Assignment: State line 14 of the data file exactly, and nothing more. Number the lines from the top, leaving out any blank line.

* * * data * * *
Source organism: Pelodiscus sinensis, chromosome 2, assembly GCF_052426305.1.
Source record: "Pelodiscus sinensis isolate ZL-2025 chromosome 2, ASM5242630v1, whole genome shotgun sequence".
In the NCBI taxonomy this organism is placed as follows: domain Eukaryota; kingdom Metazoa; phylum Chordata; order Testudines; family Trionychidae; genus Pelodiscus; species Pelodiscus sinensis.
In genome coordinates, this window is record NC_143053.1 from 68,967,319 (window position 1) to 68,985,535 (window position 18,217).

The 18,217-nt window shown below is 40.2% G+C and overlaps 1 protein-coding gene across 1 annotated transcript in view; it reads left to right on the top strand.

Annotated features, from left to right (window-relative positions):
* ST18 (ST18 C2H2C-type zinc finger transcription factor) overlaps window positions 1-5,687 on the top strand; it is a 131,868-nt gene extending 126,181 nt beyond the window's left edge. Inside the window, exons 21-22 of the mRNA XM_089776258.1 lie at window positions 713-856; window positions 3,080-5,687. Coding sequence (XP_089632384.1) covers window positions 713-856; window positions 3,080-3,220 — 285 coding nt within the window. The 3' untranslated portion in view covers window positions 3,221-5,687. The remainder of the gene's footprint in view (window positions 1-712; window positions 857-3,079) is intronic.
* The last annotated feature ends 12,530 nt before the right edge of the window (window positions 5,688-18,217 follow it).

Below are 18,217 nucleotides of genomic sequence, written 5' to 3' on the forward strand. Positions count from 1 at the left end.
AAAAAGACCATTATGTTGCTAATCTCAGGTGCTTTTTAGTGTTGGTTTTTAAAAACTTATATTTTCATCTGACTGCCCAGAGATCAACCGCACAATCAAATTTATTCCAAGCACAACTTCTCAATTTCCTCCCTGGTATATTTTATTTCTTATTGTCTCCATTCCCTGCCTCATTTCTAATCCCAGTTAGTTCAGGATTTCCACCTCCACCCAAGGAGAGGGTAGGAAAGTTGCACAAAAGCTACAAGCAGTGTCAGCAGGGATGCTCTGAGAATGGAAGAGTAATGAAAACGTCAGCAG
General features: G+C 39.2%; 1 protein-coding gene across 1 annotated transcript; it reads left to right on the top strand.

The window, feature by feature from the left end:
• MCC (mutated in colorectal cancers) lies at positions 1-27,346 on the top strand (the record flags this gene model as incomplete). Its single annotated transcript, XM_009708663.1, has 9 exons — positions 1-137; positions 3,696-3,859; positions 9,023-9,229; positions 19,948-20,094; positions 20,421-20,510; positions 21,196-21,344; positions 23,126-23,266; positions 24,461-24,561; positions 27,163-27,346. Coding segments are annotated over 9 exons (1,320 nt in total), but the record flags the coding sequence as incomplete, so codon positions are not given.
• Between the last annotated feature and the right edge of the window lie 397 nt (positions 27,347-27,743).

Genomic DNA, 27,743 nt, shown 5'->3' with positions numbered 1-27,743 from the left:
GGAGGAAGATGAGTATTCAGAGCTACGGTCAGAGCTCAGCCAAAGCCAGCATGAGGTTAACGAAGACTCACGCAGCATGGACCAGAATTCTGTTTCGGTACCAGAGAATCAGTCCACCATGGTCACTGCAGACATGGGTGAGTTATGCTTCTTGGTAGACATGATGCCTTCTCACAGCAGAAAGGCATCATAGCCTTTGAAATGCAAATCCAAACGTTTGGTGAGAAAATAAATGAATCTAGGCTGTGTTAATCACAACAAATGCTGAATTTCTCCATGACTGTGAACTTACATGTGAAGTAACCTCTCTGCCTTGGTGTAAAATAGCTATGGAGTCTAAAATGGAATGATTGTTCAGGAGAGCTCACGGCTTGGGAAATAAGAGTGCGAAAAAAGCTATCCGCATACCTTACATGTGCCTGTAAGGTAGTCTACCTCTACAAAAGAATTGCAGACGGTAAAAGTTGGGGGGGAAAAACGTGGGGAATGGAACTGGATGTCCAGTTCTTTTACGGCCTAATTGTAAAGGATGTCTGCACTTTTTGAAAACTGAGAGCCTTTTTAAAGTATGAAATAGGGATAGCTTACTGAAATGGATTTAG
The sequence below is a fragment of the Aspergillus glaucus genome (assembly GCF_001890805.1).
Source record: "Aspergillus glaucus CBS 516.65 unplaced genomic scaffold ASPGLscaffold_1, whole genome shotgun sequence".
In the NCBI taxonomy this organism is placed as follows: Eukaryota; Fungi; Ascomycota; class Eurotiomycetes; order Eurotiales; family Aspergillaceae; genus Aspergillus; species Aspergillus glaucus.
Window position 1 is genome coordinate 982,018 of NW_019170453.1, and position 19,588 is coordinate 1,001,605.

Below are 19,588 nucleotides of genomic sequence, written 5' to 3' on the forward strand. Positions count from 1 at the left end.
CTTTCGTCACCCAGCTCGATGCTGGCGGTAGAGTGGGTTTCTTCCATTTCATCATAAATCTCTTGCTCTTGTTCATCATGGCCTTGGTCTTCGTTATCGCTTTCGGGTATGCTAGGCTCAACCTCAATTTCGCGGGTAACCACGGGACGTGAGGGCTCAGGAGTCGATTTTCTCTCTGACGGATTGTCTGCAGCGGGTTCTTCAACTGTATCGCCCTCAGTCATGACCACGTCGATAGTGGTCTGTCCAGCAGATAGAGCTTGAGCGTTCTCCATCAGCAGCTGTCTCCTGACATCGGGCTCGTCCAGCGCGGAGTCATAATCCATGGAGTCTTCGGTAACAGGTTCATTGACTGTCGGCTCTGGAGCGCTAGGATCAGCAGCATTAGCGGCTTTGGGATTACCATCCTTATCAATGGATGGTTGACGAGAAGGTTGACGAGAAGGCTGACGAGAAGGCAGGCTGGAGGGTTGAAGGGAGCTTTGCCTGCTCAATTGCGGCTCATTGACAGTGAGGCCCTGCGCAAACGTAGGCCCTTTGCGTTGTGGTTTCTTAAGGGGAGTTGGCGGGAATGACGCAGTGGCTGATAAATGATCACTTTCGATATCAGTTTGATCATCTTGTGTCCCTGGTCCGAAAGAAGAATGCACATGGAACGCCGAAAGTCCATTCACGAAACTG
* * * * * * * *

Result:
• Between the last annotated feature and the right edge of the window lie 397 nt (positions 27,347-27,743).